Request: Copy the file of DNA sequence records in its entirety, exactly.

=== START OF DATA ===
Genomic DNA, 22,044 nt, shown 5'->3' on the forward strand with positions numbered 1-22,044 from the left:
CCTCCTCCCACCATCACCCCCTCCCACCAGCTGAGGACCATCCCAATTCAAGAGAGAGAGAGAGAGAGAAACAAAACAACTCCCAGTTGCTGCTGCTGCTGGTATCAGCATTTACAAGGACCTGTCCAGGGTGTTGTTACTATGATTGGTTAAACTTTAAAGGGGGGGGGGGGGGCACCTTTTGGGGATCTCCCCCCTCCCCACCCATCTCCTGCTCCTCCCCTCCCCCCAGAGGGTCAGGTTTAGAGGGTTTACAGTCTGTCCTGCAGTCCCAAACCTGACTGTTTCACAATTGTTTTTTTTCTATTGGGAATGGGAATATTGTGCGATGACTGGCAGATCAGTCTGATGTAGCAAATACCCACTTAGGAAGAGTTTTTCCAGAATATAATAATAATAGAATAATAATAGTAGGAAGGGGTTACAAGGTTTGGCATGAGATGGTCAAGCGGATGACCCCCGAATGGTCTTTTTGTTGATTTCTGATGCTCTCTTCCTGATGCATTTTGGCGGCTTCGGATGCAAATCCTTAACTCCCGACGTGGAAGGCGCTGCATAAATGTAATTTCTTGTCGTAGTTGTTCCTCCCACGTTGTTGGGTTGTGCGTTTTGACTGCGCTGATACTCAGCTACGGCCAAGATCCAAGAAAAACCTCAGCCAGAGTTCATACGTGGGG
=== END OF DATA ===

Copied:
Genomic DNA, 22,044 nt, shown 5'->3' on the forward strand with positions numbered 1-22,044 from the left:
CCTCCTCCCACCATCACCCCCTCCCACCAGCTGAGGACCATCCCAATTCAAGAGAGAGAGAGAGAGAGAAACAAAACAACTCCCAGTTGCTGCTGCTGCTGGTATCAGCATTTACAAGGACCTGTCCAGGGTGTTGTTACTATGATTGGTTAAACTTTAAAGGGGGGGGGGGGGGCACCTTTTGGGGATCTCCCCCCTCCCCACCCATCTCCTGCTCCTCCCCTCCCCCCAGAGGGTCAGGTTTAGAGGGTTTACAGTCTGTCCTGCAGTCCCAAACCTGACTGTTTCACAATTGTTTTTTTTCTATTGGGAATGGGAATATTGTGCGATGACTGGCAGATCAGTCTGATGTAGCAAATACCCACTTAGGAAGAGTTTTTCCAGAATATAATAATAATAGAATAATAATAGTAGGAAGGGGTTACAAGGTTTGGCATGAGATGGTCAAGCGGATGACCCCCGAATGGTCTTTTTGTTGATTTCTGATGCTCTCTTCCTGATGCATTTTGGCGGCTTCGGATGCAAATCCTTAACTCCCGACGTGGAAGGCGCTGCATAAATGTAATTTCTTGTCGTAGTTGTTCCTCCCACGTTGTTGGGTTGTGCGTTTTGACTGCGCTGATACTCAGCTACGGCCAAGATCCAAGAAAAACCTCAGCCAGAGTTCATACGTGGGG